It is always a good pratice to do system image backup or data backup, preferably using an USB external HDD/SSD. Don't think you can recover your data if the drive failed, unless you pay a high price for professional recovery service. When the PC is up and running again with the new drive, I'll try to buy an external NVME SSD adapter and put the old drive there and just HOPE that this old drive can be read by the system. The chance is slim, just as last resort.
  • tttttttttt Member Posts: 1,942 Community Aficionado
    @Helenejg

    Don't forget to get a heat sink for the new NVMe SSD.
  • billseybillsey ACE Posts: 25,380 Trailblazer
    If you can't get past the error screen into the OS then the drive has likely failed too far for it to finish the boot. Use a different computer to download Windows from the Microsoft site and create an install image using that on a flash drive. I typically use Rufus to create the flash drive, but the Windows Media Creator from Microsoft works well if you are doing a one off like this. I don't think the cloning apps typically come in stand alone bootable images, though some might, but if it won't boot on the old drive you likely don't want to clone it. Do the clean install from the flash drive to the new SSD, then connect the old SSD to the computer using the external case and see how much of your data is still readable, copying it off to the new drive. You are likely looking at the contents of the Users\<username>\Documents, Music, Videos etc. folders. You can most likely ignore the rest.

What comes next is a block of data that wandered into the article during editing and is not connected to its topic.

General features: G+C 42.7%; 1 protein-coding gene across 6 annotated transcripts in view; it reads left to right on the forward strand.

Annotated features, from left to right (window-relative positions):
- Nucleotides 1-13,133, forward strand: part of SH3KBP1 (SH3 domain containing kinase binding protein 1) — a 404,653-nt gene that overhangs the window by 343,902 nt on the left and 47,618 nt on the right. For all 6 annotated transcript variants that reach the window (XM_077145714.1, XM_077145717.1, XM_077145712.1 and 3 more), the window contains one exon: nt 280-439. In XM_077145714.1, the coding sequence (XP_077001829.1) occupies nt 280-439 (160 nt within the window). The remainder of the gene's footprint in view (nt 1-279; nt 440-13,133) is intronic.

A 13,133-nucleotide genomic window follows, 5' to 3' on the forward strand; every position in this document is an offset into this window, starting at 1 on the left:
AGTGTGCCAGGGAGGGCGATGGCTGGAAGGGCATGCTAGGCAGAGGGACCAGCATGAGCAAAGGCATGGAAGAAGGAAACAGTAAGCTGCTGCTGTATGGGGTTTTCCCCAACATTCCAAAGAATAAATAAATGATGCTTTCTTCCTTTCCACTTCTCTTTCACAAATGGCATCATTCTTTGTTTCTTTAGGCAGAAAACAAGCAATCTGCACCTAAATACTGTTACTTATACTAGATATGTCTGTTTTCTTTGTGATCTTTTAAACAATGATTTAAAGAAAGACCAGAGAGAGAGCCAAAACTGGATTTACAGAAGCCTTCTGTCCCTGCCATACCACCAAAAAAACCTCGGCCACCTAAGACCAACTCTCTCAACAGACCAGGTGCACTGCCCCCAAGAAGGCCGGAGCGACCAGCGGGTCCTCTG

Click on "Like" if you find my answer useful or click on "Yes" if it answers your question.
  • HelenejgHelenejg Member Posts: 23 Troubleshooter
    @ttttt
    I do not have a system image, but will know better from now on. I'm almost 80, so how many more times can this happen to me. 🥹 I don't know what a heat sink is. I will Google it.
  • HelenejgHelenejg Member Posts: 23 Troubleshooter
    @billsey
    this is what I will try. I can use my husbands computer to download windows and then proceed from there. I am hoping I can save a few things, but if not I will just start over.
  • billseybillsey ACE Posts: 25,380 Trailblazer